Federal grant supports Minot State Psychology students
MINOT, N.D. (KMOT) – Minot State University’s school psychology program has received a $4.3 million grant from the Department of Education.
The series of events that leads someone to decide where to plant their career goals is unpredictable.
Taylor Smock, a first-year graduate student at Minot State, has a family loosely connected to the field. Her dad was a special ed teacher, for example.
“I was like, ‘What is school psychology?’ Then I got into it and I was like, ‘Oh, this looks really interesting,’” said Smock.
Another student said they got advice from an aunt who works as a school psychologist in Grand Forks schools.
“She was like, ‘This is a good opportunity. I know you would do well. You’ll really excel in your courses. This is something you should really look into.’ I’m so glad I listened to her,” said Kandace Desjarlais, student.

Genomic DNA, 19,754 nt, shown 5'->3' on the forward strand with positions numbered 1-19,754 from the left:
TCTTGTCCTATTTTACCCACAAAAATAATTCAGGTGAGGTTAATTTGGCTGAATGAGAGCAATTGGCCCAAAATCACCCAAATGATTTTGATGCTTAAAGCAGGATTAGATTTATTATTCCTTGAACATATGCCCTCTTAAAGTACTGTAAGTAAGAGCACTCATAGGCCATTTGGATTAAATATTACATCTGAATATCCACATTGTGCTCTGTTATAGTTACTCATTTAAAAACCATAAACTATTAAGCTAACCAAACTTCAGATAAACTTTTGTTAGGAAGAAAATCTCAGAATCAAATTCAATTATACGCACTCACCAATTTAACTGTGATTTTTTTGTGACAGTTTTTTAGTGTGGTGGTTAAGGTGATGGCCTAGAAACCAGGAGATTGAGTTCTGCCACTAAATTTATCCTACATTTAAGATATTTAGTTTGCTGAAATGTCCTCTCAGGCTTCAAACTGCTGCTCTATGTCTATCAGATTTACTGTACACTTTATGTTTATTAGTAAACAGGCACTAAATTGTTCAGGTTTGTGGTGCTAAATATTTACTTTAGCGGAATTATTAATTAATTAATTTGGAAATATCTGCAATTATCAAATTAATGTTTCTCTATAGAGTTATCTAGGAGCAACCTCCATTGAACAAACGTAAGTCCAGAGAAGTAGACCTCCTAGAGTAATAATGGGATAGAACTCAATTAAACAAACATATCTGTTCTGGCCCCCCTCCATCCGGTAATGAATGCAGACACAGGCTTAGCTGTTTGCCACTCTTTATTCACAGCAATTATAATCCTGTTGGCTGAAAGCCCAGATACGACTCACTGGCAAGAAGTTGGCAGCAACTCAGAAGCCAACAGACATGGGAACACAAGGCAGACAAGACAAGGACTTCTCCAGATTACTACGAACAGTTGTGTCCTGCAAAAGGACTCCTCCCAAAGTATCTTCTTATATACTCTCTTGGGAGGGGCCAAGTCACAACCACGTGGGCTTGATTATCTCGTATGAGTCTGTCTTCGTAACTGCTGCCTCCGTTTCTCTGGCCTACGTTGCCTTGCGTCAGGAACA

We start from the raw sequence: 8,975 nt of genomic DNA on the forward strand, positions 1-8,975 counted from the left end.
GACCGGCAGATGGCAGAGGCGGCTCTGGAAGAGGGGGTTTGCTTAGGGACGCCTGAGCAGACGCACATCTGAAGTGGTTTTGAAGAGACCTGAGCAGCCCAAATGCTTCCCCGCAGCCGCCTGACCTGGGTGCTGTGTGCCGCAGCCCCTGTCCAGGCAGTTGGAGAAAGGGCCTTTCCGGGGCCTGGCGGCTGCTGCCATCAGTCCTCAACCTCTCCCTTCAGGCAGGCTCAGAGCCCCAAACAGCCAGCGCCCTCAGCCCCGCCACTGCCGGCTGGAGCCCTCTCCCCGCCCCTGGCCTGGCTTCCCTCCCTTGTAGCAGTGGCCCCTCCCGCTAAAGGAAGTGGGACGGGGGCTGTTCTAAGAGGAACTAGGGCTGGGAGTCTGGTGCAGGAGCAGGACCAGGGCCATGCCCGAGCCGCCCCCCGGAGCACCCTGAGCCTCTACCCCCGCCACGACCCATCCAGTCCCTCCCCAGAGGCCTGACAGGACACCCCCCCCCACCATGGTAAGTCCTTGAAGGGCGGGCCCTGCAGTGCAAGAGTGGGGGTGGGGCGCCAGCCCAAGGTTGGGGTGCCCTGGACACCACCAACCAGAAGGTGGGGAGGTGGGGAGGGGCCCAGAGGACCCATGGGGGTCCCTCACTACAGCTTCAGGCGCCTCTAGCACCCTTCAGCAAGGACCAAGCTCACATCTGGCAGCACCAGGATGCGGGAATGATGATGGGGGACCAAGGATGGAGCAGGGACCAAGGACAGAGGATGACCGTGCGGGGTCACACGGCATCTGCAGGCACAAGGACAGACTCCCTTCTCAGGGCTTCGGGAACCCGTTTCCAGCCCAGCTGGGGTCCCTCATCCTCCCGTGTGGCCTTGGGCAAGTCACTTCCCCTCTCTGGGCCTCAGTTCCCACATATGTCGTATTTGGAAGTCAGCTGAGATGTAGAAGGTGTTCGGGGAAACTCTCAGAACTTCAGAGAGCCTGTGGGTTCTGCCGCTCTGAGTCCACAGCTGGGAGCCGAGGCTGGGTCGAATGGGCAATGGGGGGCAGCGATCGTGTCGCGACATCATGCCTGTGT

Current and incoming students to the MSU school psychology program will get tuition, books, fees and other resources covered by this grant.
“It’s a wonderful thing and a difficult grant to get, too, which speaks to Dr. Craven’s work on that,” said Dr. Ethan Valentine, assistant psychology professor.
The grant includes childcare allowances and funding for training opportunities outside North Dakota.
“To be honest, it feels really good. Not only will I get to work with people on the reservation, like Native Americans on the reservation, which I’ve never done before; and going to NASP (National Association of School Psychologists),” said Smock.
The $4.3 million grant will be spread across five years to serve roughly 30 students.
Dr. Penny Craven, director of the school psychology program, said it has increased applications.
“The purpose was to really lift all barriers from students from diverse backgrounds and from low-income backgrounds,” said Craven.
Craven said there should be one psychologist for every 500 students, but as it stands there is currently one psychologist for every 1,700 students.
Once their schooling is over, recipients have a three-year service requirement at a North Dakota school in need of school psychologists.
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